Bob Castellini made a prediction last month at the Over-the-Rhine Chamber luncheon at Music Hall: Within three years, there will be million-dollar, single-family homes for sale in the neighborhood.
The future is almost now. The highest recently recorded sale in OTR was a unit at American Condominiums on Central Parkway that sold for $850,000.
A two-family home on 14th Street at the north end of Washington Park was recently on the market for $899,000.
“OTR isn’t up-and-coming,” said Shawn Baker, a Realtor with Coldwell Banker and longtime OTR resident. “It’s happening.”
In 2010, the average sale price of a single-family home in OTR was $221,428, according to RE/MAX real estate agents Mary Elsener and Saralou Durham.
Today, real estate search engine Trulia reports the average list price is $427,192.
“We have seen property values appreciate significantly,” said Mary Burke Rivers, executive director of Over-the-Rhine Community Housing, the nonprofit developer dedicated to keeping the neighborhood diverse and helping low-income residents afford housing.
The developer also sells properties at market rate.
Rivers explains that the nonprofit developed the 1400 block of Pleasant Street. A home there that sold for $261,640 in 2010 was resold three years later for $424,000. Another Pleasant Street property sold for $321,830 and resold a year later for $415,000.
Anastasia Mileham, communications director for Cincinnati Center City Development Corporation (3CDC), explained that when the developer first sold condos in 2006, the price per square foot was $166. Today, that rate is $250.
“That has a lot to do with the increasing stability of the neighborhood as much as anything else,” Mileham said. “Not only is our for-sale product going for higher prices than in earlier years, but it’s selling faster.”
Not the whole picture
That two-family home on 14th Street selling for almost $900 grand?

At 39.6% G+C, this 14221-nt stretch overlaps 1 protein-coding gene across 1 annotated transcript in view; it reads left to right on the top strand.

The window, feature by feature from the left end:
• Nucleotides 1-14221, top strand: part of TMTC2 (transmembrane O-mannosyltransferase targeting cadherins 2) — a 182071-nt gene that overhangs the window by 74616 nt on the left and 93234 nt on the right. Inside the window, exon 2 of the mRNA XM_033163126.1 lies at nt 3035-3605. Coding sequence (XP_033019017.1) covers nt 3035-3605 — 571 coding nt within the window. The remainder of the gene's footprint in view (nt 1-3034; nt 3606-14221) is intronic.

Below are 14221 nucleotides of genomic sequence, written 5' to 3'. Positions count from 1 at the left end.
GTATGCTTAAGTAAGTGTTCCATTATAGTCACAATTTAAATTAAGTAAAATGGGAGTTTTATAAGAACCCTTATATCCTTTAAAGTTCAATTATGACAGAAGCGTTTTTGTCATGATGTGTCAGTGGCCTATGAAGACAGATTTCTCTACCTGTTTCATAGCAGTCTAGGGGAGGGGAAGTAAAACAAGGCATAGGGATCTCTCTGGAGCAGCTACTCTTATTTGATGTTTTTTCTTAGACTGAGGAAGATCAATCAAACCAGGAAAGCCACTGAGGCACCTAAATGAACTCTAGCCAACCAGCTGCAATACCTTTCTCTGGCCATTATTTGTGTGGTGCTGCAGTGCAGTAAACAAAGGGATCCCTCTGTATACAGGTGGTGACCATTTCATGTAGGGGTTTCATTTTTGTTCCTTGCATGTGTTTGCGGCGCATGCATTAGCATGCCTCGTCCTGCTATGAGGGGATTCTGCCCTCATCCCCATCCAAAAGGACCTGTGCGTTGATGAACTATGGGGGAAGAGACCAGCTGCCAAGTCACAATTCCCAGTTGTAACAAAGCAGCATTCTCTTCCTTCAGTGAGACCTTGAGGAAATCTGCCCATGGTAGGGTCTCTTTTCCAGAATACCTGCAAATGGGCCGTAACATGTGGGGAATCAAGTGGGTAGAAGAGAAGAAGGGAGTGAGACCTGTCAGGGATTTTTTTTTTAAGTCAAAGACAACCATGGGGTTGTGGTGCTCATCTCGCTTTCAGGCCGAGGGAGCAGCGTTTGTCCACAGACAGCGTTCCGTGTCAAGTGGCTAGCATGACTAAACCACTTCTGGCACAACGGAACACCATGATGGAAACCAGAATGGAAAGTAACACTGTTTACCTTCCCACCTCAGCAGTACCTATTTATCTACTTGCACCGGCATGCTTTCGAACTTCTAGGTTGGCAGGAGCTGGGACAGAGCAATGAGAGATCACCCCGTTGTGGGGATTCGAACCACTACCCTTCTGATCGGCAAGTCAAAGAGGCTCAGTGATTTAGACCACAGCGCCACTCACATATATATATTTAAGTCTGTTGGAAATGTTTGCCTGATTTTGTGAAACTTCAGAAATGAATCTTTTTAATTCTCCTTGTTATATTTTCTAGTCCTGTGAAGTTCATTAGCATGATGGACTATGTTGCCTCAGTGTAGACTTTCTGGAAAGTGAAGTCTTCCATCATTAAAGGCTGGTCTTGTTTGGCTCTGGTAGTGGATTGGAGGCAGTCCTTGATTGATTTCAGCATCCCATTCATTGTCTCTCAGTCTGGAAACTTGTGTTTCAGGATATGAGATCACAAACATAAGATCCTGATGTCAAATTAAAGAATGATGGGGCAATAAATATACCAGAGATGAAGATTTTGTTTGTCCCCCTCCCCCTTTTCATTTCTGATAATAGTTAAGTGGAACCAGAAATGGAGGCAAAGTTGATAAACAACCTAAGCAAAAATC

Ryan Messer, president of Over-the-Rhine Community Council, and his partner Jimmy Musuraca bought the dilapidated building in 2011.
“From when we bought it until now, we’ve put over $675,000 into the house,” Messer said. “And that doesn’t include the vast amount of ‘sweat equity’ hours.
“And that’s what a lot of people don’t understand about renovating these properties in OTR. Sure, you may be able to sell them for a bit, but what you have to put into them is enormous. These aren’t ‘pull up the carpet and paint the walls’ renovations.”
Messer said he recently saw a place on Vine Street where all three floors of the building had collapsed into the basement.
Originally, even Messer was skeptical the couple would get their asking price. They had offers, but all have fallen through because lenders studied comparables, and they came in low.
Soon enough, Roxanne Qualls, former Cincinnati mayor and the real estate agent listed on the home, persuaded Messer and Musuraca to split the listing into a two-family building.
“We weren’t seeing a big demand for the purchase of the whole building,” Qualls said. “Individual condos are in high demand, but not entire properties, at least at this point.”
The two condos were priced to sell individually. The first went back on the market at $585,000, the second at $399,000. So what was a single property listed at $899,000 is now two units with a combined listing of $984,000.
Since the split, a sale on the first is already pending.
“I find it interesting that people have preconceived notions about what the future of Over-the-Rhine is going to be,” said Seth Maney, executive vice president of Urban Sites, a developer. “There is certainly high demand now, but supply is being created by all kinds of different forces.”
As for the impending million-dollar mark? Qualls says she thinks the housing price will continue to rise in OTR, though the rate of sales may slow in the future once supply is closer to exhausted.
“Some have already invested millions in property in OTR,” Qualls said. “These places just aren’t on the market yet.”
This article originally appeared here.